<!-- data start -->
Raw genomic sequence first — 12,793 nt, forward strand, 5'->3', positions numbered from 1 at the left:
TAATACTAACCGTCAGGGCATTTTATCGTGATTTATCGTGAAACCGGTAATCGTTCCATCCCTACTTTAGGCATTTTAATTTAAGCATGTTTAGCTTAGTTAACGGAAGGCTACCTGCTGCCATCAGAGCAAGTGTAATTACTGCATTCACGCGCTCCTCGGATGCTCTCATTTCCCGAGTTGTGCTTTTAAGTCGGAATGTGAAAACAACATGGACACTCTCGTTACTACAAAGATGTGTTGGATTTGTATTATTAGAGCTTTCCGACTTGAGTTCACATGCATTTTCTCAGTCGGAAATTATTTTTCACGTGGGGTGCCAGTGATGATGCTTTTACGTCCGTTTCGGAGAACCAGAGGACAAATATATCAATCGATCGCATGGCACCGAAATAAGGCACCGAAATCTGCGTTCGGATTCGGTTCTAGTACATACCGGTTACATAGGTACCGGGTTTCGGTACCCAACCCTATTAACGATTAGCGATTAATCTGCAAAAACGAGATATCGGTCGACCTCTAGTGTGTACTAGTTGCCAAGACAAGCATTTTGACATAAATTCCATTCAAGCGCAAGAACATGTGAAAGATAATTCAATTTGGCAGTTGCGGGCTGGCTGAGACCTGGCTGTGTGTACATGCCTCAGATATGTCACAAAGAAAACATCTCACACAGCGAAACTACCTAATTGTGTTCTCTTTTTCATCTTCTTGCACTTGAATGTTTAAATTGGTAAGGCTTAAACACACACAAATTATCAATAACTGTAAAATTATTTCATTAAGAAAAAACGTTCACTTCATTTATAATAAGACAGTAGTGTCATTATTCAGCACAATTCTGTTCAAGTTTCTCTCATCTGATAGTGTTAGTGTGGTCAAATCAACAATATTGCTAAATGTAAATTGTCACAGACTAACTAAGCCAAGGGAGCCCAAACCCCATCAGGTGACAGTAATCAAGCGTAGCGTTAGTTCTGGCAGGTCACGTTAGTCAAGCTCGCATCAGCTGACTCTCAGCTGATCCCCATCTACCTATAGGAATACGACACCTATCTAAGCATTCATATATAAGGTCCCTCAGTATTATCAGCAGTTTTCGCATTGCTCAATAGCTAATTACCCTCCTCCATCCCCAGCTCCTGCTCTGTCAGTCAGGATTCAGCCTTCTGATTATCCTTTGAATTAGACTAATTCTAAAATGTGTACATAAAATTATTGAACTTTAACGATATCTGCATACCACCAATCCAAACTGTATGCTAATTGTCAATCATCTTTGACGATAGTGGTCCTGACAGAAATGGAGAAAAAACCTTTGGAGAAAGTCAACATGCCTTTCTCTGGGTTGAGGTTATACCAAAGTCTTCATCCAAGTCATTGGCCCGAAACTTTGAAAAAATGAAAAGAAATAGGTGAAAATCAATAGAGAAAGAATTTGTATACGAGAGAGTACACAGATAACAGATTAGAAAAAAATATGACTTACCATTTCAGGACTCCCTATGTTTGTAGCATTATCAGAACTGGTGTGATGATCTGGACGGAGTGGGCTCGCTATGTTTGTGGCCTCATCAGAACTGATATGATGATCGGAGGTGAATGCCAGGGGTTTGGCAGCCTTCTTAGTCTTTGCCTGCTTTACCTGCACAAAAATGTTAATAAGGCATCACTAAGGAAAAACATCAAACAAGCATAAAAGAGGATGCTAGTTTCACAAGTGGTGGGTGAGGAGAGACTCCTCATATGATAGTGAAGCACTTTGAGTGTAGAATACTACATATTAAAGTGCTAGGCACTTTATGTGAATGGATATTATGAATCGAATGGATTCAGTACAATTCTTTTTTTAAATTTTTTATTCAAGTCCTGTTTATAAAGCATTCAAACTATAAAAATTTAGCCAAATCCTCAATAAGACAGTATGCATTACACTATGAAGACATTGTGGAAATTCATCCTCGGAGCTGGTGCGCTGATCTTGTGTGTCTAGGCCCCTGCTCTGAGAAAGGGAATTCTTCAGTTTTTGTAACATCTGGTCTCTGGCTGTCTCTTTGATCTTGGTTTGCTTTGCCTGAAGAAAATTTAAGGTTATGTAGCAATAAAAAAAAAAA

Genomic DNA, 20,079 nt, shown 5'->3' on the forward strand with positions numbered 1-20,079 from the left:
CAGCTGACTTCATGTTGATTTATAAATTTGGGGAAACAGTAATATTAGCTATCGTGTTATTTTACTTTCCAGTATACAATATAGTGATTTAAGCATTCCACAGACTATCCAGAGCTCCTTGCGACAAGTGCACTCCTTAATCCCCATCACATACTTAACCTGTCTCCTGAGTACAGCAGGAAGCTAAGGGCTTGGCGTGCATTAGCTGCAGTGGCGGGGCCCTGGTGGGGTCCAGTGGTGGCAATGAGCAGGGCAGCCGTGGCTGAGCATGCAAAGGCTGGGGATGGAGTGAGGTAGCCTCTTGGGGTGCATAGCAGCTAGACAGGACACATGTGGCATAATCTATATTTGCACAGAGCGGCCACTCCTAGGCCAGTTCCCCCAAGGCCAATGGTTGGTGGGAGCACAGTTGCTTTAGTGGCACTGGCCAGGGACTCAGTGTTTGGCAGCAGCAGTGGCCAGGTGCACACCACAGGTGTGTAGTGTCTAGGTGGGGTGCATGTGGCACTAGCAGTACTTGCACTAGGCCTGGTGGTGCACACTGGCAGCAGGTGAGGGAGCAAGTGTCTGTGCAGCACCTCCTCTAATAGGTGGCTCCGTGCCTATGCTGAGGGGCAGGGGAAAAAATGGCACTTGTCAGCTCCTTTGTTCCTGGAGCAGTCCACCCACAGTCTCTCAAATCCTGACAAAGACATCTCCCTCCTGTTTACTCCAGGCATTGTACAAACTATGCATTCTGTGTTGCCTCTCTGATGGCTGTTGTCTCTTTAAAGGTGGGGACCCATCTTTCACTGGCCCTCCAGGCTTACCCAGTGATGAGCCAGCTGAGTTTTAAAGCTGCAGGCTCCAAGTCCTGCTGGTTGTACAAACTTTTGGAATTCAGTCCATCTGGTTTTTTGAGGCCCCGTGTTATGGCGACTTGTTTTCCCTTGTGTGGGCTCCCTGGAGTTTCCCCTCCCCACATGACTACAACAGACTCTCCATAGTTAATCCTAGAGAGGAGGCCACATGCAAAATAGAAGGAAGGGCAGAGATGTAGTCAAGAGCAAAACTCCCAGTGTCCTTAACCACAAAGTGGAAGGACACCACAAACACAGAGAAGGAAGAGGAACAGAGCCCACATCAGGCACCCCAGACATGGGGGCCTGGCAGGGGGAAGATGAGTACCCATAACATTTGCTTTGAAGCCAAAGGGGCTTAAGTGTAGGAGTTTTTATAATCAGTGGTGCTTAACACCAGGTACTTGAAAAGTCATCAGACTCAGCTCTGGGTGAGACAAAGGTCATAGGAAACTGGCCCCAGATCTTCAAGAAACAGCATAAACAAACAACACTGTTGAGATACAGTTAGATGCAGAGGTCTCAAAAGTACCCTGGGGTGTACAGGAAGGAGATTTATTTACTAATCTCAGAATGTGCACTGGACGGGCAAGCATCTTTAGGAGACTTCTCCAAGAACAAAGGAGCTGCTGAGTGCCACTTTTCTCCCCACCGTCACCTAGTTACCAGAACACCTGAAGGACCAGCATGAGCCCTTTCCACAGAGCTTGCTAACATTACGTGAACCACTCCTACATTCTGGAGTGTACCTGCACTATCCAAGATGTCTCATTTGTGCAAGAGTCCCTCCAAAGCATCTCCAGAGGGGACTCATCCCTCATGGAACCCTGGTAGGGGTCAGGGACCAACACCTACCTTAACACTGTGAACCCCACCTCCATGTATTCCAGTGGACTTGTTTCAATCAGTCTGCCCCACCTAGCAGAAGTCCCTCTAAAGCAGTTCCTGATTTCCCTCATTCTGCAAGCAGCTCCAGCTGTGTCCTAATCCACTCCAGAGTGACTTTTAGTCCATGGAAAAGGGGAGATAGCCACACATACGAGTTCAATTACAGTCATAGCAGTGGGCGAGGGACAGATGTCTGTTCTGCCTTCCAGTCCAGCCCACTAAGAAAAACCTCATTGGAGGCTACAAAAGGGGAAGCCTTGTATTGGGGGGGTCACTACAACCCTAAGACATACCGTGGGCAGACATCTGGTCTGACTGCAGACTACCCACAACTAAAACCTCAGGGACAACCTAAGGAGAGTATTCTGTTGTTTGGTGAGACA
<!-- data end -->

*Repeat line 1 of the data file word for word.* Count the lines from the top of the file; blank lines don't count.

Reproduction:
Raw genomic sequence first — 12,793 nt, forward strand, 5'->3', positions numbered from 1 at the left: